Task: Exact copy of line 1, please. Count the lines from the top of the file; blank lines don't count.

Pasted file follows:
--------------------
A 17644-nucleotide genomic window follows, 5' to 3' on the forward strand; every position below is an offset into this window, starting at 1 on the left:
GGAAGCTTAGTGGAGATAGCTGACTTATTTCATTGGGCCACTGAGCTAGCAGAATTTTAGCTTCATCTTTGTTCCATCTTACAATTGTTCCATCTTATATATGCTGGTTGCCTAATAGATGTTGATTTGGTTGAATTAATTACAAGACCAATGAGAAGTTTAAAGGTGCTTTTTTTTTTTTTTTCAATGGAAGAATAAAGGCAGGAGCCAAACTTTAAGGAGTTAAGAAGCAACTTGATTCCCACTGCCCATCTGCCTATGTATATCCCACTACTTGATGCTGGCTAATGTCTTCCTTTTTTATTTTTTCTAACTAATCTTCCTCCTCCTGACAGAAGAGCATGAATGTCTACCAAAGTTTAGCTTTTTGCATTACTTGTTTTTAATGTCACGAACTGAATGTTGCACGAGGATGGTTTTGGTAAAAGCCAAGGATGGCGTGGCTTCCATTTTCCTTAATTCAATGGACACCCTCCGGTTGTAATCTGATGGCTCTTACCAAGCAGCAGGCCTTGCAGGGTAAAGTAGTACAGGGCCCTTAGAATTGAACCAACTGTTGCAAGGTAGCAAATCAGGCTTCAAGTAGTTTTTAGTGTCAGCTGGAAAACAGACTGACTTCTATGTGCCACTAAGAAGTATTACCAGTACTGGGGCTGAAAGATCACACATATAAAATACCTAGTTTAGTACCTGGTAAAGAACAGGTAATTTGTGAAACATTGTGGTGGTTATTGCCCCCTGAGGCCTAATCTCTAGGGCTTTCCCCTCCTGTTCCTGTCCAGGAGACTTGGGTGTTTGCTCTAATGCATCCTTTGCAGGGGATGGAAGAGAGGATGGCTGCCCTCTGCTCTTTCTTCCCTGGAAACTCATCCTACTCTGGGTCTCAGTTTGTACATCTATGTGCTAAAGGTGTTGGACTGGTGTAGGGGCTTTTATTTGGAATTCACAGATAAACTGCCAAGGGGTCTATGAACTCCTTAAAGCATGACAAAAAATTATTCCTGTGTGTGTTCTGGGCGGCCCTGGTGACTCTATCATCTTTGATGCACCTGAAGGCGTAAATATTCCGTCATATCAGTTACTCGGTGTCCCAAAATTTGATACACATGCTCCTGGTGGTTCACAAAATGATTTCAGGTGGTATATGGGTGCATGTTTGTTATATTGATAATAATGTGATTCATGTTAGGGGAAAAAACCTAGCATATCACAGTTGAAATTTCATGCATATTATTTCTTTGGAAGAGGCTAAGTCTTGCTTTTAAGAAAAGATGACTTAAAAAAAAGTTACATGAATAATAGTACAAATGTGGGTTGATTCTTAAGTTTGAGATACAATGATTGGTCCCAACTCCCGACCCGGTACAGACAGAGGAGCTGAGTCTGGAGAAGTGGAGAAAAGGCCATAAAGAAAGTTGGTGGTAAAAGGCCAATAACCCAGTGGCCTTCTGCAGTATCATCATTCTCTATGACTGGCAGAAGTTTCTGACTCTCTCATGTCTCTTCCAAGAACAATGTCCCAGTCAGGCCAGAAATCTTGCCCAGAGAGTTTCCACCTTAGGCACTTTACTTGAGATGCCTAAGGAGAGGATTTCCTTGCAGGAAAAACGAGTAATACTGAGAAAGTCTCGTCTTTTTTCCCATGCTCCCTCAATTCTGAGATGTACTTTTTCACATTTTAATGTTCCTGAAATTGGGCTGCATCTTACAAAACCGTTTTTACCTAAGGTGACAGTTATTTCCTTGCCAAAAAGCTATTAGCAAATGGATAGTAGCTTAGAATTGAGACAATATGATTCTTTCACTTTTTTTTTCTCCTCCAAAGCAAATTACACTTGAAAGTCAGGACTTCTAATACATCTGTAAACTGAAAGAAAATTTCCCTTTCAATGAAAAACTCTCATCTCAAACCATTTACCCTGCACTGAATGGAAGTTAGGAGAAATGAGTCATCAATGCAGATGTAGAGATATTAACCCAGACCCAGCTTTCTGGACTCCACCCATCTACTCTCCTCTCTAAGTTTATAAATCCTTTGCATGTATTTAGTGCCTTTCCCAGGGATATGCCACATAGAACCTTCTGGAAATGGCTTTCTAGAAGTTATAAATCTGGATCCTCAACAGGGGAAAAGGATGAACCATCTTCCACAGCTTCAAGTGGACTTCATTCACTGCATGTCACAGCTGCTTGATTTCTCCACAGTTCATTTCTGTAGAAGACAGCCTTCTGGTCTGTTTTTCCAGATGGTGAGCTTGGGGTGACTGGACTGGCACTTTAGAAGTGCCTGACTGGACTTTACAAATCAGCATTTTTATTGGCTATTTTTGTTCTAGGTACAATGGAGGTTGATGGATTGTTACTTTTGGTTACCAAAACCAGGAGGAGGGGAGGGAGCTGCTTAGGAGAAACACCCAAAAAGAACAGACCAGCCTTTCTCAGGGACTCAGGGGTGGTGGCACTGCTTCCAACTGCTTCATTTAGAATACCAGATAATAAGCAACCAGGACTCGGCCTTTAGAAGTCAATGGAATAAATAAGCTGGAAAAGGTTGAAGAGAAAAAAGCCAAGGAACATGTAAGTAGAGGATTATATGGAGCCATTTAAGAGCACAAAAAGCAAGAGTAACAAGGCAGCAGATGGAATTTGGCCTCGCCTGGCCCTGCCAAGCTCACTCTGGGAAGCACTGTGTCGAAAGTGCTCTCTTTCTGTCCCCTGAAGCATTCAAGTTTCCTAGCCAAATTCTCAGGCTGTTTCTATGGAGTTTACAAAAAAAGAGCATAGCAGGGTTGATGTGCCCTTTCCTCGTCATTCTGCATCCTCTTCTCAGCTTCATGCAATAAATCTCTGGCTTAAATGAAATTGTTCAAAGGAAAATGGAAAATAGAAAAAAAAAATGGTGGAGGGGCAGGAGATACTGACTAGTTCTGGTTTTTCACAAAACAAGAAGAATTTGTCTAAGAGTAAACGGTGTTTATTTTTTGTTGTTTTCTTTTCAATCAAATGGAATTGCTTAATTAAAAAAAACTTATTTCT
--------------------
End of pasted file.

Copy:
A 17644-nucleotide genomic window follows, 5' to 3' on the forward strand; every position below is an offset into this window, starting at 1 on the left: